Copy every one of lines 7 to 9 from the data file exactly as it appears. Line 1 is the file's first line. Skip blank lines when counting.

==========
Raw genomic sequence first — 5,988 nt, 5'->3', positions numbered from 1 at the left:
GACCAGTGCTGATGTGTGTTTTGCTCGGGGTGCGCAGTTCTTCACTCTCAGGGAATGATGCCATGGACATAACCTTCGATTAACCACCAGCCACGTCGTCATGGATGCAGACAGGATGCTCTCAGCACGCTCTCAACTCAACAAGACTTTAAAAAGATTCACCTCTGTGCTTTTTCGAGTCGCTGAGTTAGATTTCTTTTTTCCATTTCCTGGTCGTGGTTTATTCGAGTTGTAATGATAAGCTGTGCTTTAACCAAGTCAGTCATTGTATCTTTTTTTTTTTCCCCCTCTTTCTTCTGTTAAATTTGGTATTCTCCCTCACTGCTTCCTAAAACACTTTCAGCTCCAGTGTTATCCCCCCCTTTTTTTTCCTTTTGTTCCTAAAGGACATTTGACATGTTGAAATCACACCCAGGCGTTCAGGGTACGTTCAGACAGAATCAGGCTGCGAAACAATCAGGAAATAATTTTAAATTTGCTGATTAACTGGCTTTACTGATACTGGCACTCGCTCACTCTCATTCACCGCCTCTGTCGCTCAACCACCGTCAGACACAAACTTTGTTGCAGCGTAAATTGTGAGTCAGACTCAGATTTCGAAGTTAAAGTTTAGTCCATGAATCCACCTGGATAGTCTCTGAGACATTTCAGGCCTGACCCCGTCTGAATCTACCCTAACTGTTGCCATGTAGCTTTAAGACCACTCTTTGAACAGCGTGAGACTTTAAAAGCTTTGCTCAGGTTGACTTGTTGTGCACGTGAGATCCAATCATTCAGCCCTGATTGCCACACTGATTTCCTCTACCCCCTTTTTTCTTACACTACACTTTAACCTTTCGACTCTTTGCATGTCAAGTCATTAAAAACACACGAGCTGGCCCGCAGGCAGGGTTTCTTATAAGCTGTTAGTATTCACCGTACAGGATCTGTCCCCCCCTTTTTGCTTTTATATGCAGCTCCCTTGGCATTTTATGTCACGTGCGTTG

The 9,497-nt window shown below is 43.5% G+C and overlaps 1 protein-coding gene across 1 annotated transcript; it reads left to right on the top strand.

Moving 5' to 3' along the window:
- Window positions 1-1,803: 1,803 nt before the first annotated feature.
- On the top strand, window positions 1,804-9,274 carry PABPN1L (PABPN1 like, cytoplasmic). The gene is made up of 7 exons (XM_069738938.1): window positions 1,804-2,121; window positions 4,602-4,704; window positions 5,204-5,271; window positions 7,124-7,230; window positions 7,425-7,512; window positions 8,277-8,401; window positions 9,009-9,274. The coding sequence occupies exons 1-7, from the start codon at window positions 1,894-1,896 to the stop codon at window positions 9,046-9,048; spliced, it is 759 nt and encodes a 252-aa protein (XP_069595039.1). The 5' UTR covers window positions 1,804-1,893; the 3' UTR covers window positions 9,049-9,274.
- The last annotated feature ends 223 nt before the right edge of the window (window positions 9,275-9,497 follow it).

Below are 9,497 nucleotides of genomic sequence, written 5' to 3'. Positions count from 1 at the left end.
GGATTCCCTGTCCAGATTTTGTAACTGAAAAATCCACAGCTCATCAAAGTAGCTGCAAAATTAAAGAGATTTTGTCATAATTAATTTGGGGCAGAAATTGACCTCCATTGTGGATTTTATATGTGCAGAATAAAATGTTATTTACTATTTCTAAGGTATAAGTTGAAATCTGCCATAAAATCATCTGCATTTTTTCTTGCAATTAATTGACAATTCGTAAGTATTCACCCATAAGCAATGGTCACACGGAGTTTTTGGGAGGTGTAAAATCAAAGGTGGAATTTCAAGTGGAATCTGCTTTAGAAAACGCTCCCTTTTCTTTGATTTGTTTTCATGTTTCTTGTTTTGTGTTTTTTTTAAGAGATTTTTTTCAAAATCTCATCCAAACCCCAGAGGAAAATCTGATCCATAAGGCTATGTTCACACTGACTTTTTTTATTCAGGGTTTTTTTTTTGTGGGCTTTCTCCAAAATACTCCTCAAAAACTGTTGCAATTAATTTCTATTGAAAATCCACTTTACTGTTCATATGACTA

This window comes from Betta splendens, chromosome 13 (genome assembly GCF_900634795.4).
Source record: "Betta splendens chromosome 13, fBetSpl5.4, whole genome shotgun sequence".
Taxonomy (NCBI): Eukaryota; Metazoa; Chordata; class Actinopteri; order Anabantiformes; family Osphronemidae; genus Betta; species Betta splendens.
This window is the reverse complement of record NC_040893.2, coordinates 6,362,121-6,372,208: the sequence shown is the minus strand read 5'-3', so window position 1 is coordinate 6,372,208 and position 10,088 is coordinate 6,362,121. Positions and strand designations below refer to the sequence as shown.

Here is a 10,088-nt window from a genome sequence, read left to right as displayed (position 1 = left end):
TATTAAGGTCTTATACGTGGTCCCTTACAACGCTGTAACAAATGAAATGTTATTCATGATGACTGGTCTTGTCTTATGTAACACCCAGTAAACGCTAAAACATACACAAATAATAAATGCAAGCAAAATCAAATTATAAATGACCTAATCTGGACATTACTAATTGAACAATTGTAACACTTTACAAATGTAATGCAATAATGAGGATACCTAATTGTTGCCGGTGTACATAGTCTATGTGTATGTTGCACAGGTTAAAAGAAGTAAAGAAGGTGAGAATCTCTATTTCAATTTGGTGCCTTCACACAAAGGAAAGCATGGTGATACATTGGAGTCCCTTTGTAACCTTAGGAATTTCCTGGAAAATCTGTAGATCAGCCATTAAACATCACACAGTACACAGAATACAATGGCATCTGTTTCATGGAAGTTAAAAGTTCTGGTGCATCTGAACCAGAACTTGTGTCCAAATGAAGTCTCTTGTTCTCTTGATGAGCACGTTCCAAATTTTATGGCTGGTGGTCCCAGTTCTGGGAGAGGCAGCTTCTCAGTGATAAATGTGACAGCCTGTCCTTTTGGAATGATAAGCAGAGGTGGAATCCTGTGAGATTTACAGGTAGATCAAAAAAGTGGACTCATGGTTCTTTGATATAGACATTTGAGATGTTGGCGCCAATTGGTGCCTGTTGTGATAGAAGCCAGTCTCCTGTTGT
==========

- The last annotated feature ends 223 nt before the right edge of the window (window positions 9,275-9,497 follow it).

Below are 9,497 nucleotides of genomic sequence, written 5' to 3'. Positions count from 1 at the left end.
GGATTCCCTGTCCAGATTTTGTAACTGAAAAATCCACAGCTCATCAAAGTAGCTGCAAAATTAAAGAGATTTTGTCATAATTAATTTGGGGCAGAAATTGACCTCCATTGTGGATTTTATATGTGCAGAATAAAATGTTATTTACTATTTCTAAGGTATAAGTTGAAATCTGCCATAAAATCATCTGCATTTTTTCTTGCAATTAATTGACAATTCGTAAGTATTCACCCATAAGCAATGGTCACACGGAGTTTTTGGGAGGTGTAAAATCAAAGGTGGAATTTCAAGTGGAATCTGCTTTAGAAAACGCTCCCTTTTCTTTGATTTGTTTTCATGTTTCTTGTTTTGTGTTTTTTTTAAGAGATTTTTTTCAAAATCTCATCCAAACCCCAGAGGAAAATCTGATCCATAAGGCTATGTTCACACTGACTTTTTTTATTCAGGGTTTTTTTTTTGTGGGCTTTCTCCAAAATACTCCTCAAAAACTGTTGCAATTAATTTCTATTGAAAATCCACTTTACTGTTCATATGACTA